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Chad transitional ruler inaugurated amid legitimacy concerns


Chadian President-elect Mahamat Idriss Deby arrives for his inauguration at the Palace of Arts and Culture in N'Djamena, Chad, on May 23, 2024.
Chadian President-elect Mahamat Idriss Deby arrives for his inauguration at the Palace of Arts and Culture in N'Djamena, Chad, on May 23, 2024.

Newly inaugurated Chadian President Mahamat Idriss Deby said Thursday he will preserve national unity and territorial integrity; respect his country's constitution; promote democracy, freedoms and liberties of all Chadians; and make sure all citizens have equal access to justice.

Deby’s inauguration in N'Djamena, the capital of the central African state, ends three years of military transition and a return to constitutional order. But some doubt the legitimacy of Deby’s electoral victory.

Speaking at his inauguration to several thousand citizens, government troops and invited guests from at least 45 countries, Deby said his immediate task is to reconcile differences among all Chadians, especially opposition parties that claim they won the May 6 presidential election.

He called on Chadians who have lived in exile for several years to return home, help develop the country and participate in democratic processes without fear.

Deby said he will promote a just and equitable society and promised to organize local and legislative elections soon, but he did not say when.

Chad's Constitutional Council declared Deby the winner of the presidential election with 61% of the vote. Opposition parties contested the results and accused Deby of rigging the vote, a claim Deby described as unfounded.

Max Kemkoye, spokesperson for the Consultation Group of Chad Political Actors, or GCAP, a grouping of opposition parties Deby has called radical, accused the new president of using the military to prolong his family’s rule, which has had a firm grip on power since his father, Idriss Deby Ino, took over in a 1990 coup.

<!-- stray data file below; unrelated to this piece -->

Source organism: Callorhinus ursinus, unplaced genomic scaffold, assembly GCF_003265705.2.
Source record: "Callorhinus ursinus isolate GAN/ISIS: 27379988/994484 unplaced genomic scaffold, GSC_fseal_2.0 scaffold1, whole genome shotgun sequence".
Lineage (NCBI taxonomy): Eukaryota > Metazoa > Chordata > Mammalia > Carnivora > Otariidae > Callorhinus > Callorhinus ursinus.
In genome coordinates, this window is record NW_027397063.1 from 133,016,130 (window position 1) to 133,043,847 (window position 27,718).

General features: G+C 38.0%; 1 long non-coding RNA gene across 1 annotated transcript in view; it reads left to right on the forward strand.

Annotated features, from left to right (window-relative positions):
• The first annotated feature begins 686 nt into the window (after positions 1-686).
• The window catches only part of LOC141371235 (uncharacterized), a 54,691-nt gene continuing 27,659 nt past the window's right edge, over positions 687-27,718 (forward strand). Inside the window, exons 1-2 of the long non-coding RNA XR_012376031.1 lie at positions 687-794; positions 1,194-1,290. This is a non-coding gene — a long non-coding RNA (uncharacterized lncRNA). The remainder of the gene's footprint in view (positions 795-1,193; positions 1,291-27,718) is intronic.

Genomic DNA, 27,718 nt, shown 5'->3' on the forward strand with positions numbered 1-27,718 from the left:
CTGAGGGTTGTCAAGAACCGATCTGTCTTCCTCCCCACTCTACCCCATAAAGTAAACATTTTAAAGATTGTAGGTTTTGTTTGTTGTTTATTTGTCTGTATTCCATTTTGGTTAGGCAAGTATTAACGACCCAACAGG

He said Deby had the military intimidate people from protesting what they consider a stolen victory. Civilians said heavily armed troops were deployed all over N'djamena during Deby's inauguration to stop possible protests.

Deby took power when his father was killed while fighting northern rebels in 2021. The younger Deby promised to hand power back to civilians within 18 months. He also told the opposition and the African Union that he would not stand for election as president.

But Deby extended the transition period by two years, and in March officially announced he would run for the top office.

Chad's opposition and some civil society groups said they were surprised that regional groups such as the Economic Community of Central African States and the African Union sent representatives to the inauguration.

Yamingue Betinbaye, a political analyst at the University of N'djamena, told VOA via a messaging app that the opposition expected more support because the AU Peace and Security Council has expressed concerns over the transitional government’s refusal to respect an October 2022 decision by the country's Inclusive and Sovereign National Dialogue that leaders of the transitional government should not take part in elections.

Betinbaye said the AU should have noted that Chadian officials disrespected human rights and failed to ensure that all perpetrators of human rights violations are brought to justice, as recommended by the African Union.

Among the several dozen senior officials who represented their countries at Deby's inauguration were Gabon's transitional president, General Brice Clotaire Oligui Nguema, Nigeria's Bola Tinibu, Togo's Faure Gnassingbe, Burundi's Evariste Ndayishimiye, Umaro Mokhtar Sissoco Embalo of Guinea-Bissau and Faustin-Archange Touadera of the Central African Republic.